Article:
UN Assembly president 'encouraged' by Nobel winners' support for rights council

[JURIST] UN General Assembly President Jan Eliasson [official profile] said Monday that he is "encouraged" by the public support of five Nobel Peace Prize winners for the proposed [JURIST report] UN Human Rights Council. Former US president Jimmy Carter [official profile], Costa Rica's Oscar Arias Sanchez [Nobel Prize profile], Kim Dae-Jung [BBC profile] of Korea, Iranian human rights advocate Shirin Ebadi [BBC profile], and South African Archbishop Desmond Tutu [BBC profile] wrote a Sunday op-ed [text, free registration required] in the New York Times praising the initiative, echoing an earlier letter [text] in late February. In the op-ed they emphasized that many UN member states already support the current draft resolution [PDF text] still opposed [JURIST report] by the US, and said it should be accepted without further debate or changes:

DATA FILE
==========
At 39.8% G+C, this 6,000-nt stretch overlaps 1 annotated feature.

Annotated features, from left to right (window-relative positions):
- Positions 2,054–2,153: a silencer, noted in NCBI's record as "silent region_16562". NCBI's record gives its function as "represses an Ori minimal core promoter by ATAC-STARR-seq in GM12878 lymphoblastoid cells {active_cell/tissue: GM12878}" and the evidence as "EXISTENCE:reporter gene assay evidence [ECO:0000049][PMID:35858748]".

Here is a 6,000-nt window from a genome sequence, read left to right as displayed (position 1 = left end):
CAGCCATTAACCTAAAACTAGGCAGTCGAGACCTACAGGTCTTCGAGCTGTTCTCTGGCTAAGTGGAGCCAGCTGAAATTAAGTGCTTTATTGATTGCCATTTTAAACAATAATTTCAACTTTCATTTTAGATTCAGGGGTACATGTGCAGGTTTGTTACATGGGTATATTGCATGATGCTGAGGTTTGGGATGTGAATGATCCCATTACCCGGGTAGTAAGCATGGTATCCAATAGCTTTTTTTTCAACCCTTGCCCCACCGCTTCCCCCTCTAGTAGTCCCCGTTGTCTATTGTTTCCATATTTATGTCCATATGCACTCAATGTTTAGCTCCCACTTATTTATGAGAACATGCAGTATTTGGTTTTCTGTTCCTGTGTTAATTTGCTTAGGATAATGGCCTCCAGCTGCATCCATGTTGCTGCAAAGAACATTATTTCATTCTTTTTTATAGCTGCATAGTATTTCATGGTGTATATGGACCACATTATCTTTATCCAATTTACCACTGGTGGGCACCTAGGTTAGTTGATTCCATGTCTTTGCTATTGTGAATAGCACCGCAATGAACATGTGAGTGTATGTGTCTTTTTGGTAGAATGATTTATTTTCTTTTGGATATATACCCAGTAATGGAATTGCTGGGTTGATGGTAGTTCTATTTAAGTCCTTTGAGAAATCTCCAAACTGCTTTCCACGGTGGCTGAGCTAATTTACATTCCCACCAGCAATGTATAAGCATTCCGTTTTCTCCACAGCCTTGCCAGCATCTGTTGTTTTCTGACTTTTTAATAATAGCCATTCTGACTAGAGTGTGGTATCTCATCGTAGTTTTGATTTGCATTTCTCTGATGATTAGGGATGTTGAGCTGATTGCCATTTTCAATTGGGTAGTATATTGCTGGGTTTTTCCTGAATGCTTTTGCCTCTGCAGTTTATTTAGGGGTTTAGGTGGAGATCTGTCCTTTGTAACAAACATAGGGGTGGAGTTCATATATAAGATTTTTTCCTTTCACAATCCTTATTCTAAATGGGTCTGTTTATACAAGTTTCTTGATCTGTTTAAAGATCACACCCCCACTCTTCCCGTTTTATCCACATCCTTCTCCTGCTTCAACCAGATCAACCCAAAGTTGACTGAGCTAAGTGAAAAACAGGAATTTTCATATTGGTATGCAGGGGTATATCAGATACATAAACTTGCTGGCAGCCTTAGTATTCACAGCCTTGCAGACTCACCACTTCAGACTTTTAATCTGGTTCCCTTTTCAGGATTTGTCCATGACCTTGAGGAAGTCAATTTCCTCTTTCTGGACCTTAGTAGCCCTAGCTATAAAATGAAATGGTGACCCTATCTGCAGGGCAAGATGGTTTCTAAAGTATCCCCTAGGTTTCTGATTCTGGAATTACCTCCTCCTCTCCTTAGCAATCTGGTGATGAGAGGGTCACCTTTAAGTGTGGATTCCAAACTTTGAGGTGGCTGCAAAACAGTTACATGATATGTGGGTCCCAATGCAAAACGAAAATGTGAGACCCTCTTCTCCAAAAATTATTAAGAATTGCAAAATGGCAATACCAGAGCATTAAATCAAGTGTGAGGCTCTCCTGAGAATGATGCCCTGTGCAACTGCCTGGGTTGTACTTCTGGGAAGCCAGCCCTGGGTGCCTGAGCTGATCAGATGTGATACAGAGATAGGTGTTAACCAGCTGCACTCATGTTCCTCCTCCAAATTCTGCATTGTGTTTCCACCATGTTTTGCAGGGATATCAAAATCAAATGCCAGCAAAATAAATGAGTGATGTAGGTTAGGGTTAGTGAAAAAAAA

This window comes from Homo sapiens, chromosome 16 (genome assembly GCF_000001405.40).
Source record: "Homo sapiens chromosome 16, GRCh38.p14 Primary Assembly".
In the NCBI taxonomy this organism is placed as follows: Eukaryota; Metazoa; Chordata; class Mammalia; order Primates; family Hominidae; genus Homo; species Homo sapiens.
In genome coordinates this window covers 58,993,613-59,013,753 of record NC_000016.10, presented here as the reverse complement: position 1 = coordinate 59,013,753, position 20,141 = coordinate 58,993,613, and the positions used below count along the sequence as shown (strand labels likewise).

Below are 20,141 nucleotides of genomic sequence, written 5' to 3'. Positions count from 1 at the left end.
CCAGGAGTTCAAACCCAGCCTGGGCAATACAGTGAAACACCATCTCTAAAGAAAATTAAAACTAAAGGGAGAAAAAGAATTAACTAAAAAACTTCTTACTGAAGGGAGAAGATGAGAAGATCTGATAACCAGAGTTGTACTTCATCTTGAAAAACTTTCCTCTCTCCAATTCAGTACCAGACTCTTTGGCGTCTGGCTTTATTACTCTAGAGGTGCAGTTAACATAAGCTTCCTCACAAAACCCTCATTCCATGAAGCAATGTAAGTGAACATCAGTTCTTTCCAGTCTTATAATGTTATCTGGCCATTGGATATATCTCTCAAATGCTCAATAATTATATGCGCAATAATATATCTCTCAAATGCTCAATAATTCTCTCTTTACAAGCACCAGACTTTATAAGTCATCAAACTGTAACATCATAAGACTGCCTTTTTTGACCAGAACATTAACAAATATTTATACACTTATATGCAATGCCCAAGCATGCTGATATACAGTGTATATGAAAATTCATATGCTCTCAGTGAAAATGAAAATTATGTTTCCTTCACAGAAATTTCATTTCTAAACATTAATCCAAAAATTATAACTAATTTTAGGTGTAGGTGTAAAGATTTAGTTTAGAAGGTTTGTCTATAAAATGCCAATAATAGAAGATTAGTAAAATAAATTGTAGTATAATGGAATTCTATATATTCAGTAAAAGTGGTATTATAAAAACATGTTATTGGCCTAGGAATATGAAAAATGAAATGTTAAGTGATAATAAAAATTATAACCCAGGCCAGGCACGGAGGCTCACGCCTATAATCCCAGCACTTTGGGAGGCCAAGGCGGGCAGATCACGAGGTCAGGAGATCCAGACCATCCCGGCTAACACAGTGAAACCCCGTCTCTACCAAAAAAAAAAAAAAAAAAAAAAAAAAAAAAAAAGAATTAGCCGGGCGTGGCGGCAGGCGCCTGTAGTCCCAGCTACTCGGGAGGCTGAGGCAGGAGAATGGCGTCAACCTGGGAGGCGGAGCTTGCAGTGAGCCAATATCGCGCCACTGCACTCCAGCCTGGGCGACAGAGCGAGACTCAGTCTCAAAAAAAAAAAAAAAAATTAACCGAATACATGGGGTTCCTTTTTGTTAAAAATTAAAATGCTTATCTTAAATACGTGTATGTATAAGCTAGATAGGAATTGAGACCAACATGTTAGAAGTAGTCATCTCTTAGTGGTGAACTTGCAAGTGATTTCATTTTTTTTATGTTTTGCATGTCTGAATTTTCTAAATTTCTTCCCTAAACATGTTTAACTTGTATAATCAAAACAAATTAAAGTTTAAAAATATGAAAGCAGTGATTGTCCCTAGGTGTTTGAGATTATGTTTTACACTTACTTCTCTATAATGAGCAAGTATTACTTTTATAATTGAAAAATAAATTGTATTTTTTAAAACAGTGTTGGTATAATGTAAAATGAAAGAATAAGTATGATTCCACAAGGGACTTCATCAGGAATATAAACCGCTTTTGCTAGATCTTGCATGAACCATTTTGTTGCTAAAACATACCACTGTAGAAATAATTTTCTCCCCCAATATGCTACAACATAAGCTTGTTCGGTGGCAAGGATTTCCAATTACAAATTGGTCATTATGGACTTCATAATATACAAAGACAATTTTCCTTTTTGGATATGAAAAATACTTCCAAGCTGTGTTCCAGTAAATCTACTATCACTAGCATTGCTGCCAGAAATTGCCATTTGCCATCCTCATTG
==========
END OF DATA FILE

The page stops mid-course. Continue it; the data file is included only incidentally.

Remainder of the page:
Some have asserted that the proposal is just a weak compromise. We challenge this claim.

The new council creates new expectations that members will uphold the highest standards in the promotion and protection of human rights, fully cooperate with the council, and undergo additional scrutiny through a peer review. Most significantly, a member that commits gross and systematic violations of human rights can be suspended from the body.
A spokesperson for Eliasson said that he is continuing to talk with member states, including the US, and hopes to reach an agreement on the proposed council this week, ahead of the next scheduled meeting of the UN Commission on Human Rights [JURIST report] which the Council is due to replace. The UN News Centre has more.


 

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